From first draft to final polish–including breaks I took when I got sick of it–I’d say Shadow Play took about 4 years to write. Research included reading up on Jung and spending many, many days watching horror films in my underwear. Writing it inspired me to finally watch some of the films I had previously never been in the mood to see, like Irreversible, Lucker The Necrophagus, the Guinea Pig films, and Last House On Dead End Street. (My forcing myself to watch and write about some of these movies led to some of the most inspired essays in the book–a bit of Gonzo journalism in which I watch a few festivals of uber-disturbing movies while getting drunk and writing about them stream-of-consciousness.)
After I sent out the first wave of proposals to publishers, I took a break and focused on composing for a while. But a year later, the folks at Midnight Marquee responded, asking to see the full book. And then of course it was a frantic month of editing, rewriting, spell-checking, and catching up on a few films that had been released in the interim. Midnight Marquee said yes to the book, but there was another year-and-change between then and the book’s release. Accounting for all of that, it was published maybe six years after I first began writing. A very long slog, but I’m glad. I feel like I discovered my voice and viewpoint as a result of writing it, and honestly it took the entire process to draw it out of me.
Shadow Play is now officially available at midmar.com.
What’s on the horizon of horror that you are looking forward to, any format?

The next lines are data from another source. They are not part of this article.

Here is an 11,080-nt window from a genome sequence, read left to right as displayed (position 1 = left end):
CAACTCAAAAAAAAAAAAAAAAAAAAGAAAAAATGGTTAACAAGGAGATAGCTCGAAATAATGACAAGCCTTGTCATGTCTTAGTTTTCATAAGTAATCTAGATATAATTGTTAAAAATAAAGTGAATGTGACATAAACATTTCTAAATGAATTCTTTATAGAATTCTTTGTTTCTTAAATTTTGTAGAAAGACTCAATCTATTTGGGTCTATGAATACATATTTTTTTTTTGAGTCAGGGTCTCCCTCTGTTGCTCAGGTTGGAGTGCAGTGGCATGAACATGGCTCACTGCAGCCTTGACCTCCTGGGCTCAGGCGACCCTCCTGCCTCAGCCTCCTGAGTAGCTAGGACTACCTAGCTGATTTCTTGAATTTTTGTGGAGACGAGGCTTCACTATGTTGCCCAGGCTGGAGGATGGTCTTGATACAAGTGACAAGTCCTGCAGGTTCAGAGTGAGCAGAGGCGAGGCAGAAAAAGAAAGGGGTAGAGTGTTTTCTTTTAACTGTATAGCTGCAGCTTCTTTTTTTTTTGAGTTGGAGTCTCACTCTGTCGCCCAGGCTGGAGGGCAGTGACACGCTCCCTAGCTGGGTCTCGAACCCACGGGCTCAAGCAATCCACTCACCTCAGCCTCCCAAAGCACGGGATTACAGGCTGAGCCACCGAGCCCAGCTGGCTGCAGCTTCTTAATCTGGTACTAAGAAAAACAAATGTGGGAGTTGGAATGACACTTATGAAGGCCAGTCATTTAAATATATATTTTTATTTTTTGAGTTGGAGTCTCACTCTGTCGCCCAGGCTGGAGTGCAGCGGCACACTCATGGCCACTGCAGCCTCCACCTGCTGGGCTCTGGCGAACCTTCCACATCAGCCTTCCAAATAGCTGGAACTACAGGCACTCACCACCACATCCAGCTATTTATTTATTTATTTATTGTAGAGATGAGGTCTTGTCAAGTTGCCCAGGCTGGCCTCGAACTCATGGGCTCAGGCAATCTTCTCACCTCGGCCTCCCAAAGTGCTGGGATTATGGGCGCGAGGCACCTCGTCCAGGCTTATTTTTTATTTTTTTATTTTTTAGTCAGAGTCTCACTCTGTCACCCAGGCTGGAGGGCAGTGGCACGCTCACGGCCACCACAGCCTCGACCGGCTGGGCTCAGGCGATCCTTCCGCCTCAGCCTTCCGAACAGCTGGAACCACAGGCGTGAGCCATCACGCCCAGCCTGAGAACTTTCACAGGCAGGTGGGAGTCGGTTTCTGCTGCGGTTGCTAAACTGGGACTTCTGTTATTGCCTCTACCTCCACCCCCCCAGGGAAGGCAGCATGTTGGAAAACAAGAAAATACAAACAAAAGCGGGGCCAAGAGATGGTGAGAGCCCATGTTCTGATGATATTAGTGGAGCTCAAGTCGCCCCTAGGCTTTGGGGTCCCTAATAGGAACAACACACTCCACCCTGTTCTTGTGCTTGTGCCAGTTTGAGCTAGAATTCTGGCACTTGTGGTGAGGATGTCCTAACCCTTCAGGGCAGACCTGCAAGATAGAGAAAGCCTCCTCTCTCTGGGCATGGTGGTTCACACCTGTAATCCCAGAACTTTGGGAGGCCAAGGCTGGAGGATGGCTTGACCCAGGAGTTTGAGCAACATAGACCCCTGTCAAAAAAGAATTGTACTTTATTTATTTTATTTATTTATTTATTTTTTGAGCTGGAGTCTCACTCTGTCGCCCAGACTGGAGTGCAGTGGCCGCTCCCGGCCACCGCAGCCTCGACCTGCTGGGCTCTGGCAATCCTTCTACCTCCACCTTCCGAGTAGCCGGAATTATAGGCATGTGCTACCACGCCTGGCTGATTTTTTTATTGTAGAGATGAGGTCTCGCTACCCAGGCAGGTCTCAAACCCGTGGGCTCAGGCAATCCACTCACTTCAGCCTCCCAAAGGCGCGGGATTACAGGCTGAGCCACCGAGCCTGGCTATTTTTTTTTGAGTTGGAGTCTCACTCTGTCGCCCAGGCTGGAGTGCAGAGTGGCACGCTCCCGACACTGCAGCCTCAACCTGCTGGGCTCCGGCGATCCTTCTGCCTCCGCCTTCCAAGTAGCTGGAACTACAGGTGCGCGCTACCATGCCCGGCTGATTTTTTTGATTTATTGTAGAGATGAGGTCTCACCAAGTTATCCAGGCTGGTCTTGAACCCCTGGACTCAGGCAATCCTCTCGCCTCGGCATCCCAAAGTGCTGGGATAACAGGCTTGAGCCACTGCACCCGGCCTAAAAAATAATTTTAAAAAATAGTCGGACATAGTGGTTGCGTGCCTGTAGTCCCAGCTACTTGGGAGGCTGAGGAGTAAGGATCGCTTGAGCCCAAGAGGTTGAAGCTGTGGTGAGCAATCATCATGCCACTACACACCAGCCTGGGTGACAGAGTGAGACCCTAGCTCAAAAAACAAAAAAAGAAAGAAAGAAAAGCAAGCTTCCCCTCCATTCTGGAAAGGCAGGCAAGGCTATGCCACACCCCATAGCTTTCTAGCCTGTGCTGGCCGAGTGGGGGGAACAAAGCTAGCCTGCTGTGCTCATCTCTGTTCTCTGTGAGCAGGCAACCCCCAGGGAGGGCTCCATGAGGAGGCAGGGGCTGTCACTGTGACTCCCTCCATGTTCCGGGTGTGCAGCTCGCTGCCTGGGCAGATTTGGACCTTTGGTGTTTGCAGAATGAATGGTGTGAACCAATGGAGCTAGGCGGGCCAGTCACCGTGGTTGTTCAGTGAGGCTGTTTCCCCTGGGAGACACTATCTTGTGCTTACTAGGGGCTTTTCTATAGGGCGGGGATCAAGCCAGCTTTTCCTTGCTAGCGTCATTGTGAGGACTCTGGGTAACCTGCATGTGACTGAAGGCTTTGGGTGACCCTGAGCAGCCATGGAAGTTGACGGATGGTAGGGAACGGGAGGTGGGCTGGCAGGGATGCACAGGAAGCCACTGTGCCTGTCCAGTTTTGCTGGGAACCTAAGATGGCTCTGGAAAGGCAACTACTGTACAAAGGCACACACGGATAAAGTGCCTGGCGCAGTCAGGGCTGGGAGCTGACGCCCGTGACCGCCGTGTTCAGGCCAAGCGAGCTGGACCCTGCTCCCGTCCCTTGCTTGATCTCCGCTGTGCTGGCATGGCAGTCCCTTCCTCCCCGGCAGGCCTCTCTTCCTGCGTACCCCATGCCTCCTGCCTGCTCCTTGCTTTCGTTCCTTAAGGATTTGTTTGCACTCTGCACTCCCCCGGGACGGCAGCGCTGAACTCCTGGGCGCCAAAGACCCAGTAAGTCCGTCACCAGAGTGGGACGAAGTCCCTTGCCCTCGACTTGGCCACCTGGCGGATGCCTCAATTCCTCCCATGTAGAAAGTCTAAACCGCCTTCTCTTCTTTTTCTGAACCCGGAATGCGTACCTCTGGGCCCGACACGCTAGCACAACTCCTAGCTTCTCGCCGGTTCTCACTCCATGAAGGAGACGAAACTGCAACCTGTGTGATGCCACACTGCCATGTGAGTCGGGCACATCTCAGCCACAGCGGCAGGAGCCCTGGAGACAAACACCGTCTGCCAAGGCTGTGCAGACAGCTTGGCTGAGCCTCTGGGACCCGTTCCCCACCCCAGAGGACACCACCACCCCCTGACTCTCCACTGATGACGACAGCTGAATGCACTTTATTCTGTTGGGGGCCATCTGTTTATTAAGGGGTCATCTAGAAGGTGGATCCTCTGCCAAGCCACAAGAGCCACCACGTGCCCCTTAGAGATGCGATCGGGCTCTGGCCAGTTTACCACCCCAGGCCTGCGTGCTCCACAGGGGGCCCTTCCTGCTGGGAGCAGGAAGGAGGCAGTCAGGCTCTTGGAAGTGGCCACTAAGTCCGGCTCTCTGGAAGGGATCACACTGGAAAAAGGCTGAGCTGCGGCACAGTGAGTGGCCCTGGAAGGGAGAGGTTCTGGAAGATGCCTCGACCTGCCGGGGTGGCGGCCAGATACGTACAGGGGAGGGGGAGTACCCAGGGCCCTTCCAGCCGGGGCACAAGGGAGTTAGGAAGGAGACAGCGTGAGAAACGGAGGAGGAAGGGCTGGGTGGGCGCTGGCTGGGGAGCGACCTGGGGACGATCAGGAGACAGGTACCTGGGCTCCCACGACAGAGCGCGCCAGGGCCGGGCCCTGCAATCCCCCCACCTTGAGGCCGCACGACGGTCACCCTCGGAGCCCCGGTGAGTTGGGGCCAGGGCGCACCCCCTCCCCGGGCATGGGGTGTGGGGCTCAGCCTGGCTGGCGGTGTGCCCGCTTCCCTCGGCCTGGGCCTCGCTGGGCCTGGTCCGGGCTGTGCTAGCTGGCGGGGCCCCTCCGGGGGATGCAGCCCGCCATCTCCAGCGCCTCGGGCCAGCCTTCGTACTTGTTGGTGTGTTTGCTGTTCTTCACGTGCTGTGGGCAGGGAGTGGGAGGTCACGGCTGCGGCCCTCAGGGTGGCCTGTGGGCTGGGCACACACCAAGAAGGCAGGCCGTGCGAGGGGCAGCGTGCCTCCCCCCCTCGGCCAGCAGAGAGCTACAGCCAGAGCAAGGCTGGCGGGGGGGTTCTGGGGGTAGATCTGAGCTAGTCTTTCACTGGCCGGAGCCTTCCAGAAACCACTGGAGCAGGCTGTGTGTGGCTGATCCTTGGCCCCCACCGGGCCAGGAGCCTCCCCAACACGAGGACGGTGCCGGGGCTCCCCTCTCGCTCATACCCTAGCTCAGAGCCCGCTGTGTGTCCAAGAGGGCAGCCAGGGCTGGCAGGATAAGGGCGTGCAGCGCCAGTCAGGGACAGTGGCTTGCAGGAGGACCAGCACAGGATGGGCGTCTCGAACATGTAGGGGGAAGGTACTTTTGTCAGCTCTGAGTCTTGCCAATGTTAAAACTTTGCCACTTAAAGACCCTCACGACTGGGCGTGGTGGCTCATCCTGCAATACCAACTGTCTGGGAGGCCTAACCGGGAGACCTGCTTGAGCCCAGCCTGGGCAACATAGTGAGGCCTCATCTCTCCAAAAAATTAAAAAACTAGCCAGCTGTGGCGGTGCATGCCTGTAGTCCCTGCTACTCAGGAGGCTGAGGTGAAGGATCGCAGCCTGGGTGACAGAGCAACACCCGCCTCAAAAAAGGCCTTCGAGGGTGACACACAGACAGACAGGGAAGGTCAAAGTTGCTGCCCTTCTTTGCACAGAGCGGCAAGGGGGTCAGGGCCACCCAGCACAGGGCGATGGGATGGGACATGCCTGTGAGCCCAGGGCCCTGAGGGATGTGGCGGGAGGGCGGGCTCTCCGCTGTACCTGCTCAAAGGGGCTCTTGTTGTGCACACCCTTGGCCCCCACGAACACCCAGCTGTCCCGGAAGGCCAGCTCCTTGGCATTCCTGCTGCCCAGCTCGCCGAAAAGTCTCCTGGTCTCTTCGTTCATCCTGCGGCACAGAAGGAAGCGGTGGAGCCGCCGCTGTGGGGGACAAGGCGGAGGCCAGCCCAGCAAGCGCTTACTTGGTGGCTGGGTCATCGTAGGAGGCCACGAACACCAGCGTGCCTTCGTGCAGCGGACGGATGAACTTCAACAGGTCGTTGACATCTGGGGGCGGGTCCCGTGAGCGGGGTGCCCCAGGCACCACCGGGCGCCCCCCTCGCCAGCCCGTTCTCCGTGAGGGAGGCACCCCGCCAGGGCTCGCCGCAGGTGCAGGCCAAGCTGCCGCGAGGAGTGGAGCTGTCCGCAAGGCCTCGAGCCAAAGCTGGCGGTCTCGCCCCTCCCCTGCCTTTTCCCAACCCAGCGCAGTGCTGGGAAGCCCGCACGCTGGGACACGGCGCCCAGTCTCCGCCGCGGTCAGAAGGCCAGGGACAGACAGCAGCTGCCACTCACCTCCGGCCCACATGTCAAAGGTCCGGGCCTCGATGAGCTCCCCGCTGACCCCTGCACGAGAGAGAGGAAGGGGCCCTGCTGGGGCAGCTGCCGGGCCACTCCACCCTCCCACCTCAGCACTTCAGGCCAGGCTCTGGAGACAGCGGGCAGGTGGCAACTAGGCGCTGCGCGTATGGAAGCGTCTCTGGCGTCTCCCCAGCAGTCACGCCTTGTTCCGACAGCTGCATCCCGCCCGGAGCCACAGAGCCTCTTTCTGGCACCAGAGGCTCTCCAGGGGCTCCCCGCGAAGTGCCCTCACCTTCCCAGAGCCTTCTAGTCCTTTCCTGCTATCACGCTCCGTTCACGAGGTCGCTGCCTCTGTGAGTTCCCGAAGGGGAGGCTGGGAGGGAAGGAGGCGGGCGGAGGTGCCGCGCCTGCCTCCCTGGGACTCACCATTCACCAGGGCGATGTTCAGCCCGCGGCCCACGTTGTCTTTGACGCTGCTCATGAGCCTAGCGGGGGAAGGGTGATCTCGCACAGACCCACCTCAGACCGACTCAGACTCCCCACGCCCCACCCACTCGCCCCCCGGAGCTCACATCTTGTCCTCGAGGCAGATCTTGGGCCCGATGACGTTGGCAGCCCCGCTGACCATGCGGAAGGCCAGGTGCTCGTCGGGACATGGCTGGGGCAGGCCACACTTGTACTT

The screenplay Second Skin is the new priority. I’m impossibly excited about it. Cthulhu director Daniel Gildark is attached as director, and we’re currently looking for the right producer(s). I’m reticent to give too much away at the moment, but I guarantee you’ve never seen anything like it. It’s a slasher film, a genre I’ve been madly in love with since i was way too young to watch them, and which I still think gets a really bad and unfair rap. I want to help change that by taking the genre seriously, and I’ve put a lot of time, thought and love into this script.
There are also a couple of new book ideas fleshing themselves out in the back of my mind, and I can’t wait to work on them, but getting this movie made is the primary obsession. I think it’s the next logical step–a lot of screenwriters and filmmakers started as critics.
And I’m always on the prowl for the next scoring project. There’s no such thing as too busy.
What are you currently recommending to friends that might as you for something to watch, read or listen to?
Christopher Smith is insanely consistent, and has yet to repeat himself with any of his films. He’s amazing: Triangle completely floored me; Creep is a simple, primal classic; and Black Death is a brutal and brutally honest study of religious hatred inspired by mortal fear–it’s like Night of the Living Dead with the Bubonic plague standing in for the zombies.
My favorite horror movie of last year was Rare Exports: A Christmas Tale. It’s Gremlins meets The Thing, and it looks like it was shot by Dean Cundey. But my favorite movie of last year was Enter The Void. I have to love movies that buckle down and go for it with so much abandon. It’s incredibly over the top, but it’s the kind of over the top I love.
We Are What We Are was incredible–a dark and moving cannibal family drama from Mexico; Piranha 3D provided everything I wanted from a movie with a title like Piranha 3D; Adam Green’s thriller Frozen was beautifully simple and wonderfully punishing.
I’ve also been recommending the books of Jack Ketchum to anyone who’ll listen. The man goes to such unbelievably dark, brutal places, but there’s real emotional resonance and humanity in every page. Off Season is one of the best cannibal yarns ever spun, and Peaceable Kingdom is an anthology of incredible stories–as good as King in the ’70s in my opinion.